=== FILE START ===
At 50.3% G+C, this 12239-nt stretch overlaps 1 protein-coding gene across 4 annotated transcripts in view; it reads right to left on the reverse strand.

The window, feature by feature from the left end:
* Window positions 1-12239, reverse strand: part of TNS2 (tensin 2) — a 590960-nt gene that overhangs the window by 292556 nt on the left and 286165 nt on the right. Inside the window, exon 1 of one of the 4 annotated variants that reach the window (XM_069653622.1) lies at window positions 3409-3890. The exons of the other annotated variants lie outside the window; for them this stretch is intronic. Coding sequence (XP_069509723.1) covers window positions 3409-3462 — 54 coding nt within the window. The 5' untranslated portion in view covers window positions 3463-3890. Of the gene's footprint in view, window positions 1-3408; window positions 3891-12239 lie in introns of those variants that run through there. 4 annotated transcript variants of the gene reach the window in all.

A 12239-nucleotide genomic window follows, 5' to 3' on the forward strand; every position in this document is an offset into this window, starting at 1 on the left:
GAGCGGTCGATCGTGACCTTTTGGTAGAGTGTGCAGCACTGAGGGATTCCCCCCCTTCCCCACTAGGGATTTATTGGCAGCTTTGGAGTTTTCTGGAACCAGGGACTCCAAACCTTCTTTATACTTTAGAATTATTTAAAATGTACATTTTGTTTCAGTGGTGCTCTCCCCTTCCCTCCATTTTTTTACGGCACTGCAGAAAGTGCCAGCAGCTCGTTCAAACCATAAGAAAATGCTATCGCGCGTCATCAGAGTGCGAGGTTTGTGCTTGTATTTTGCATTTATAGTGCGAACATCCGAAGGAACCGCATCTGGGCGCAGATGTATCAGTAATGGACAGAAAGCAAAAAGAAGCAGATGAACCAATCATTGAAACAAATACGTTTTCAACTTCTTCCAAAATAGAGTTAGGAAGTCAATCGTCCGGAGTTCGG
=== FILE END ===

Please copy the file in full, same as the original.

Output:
At 50.3% G+C, this 12239-nt stretch overlaps 1 protein-coding gene across 4 annotated transcripts in view; it reads right to left on the reverse strand.

The window, feature by feature from the left end:
* Window positions 1-12239, reverse strand: part of TNS2 (tensin 2) — a 590960-nt gene that overhangs the window by 292556 nt on the left and 286165 nt on the right. Inside the window, exon 1 of one of the 4 annotated variants that reach the window (XM_069653622.1) lies at window positions 3409-3890. The exons of the other annotated variants lie outside the window; for them this stretch is intronic. Coding sequence (XP_069509723.1) covers window positions 3409-3462 — 54 coding nt within the window. The 5' untranslated portion in view covers window positions 3463-3890. Of the gene's footprint in view, window positions 1-3408; window positions 3891-12239 lie in introns of those variants that run through there. 4 annotated transcript variants of the gene reach the window in all.

A 12239-nucleotide genomic window follows, 5' to 3' on the forward strand; every position in this document is an offset into this window, starting at 1 on the left:
GAGCGGTCGATCGTGACCTTTTGGTAGAGTGTGCAGCACTGAGGGATTCCCCCCCTTCCCCACTAGGGATTTATTGGCAGCTTTGGAGTTTTCTGGAACCAGGGACTCCAAACCTTCTTTATACTTTAGAATTATTTAAAATGTACATTTTGTTTCAGTGGTGCTCTCCCCTTCCCTCCATTTTTTTACGGCACTGCAGAAAGTGCCAGCAGCTCGTTCAAACCATAAGAAAATGCTATCGCGCGTCATCAGAGTGCGAGGTTTGTGCTTGTATTTTGCATTTATAGTGCGAACATCCGAAGGAACCGCATCTGGGCGCAGATGTATCAGTAATGGACAGAAAGCAAAAAGAAGCAGATGAACCAATCATTGAAACAAATACGTTTTCAACTTCTTCCAAAATAGAGTTAGGAAGTCAATCGTCCGGAGTTCGG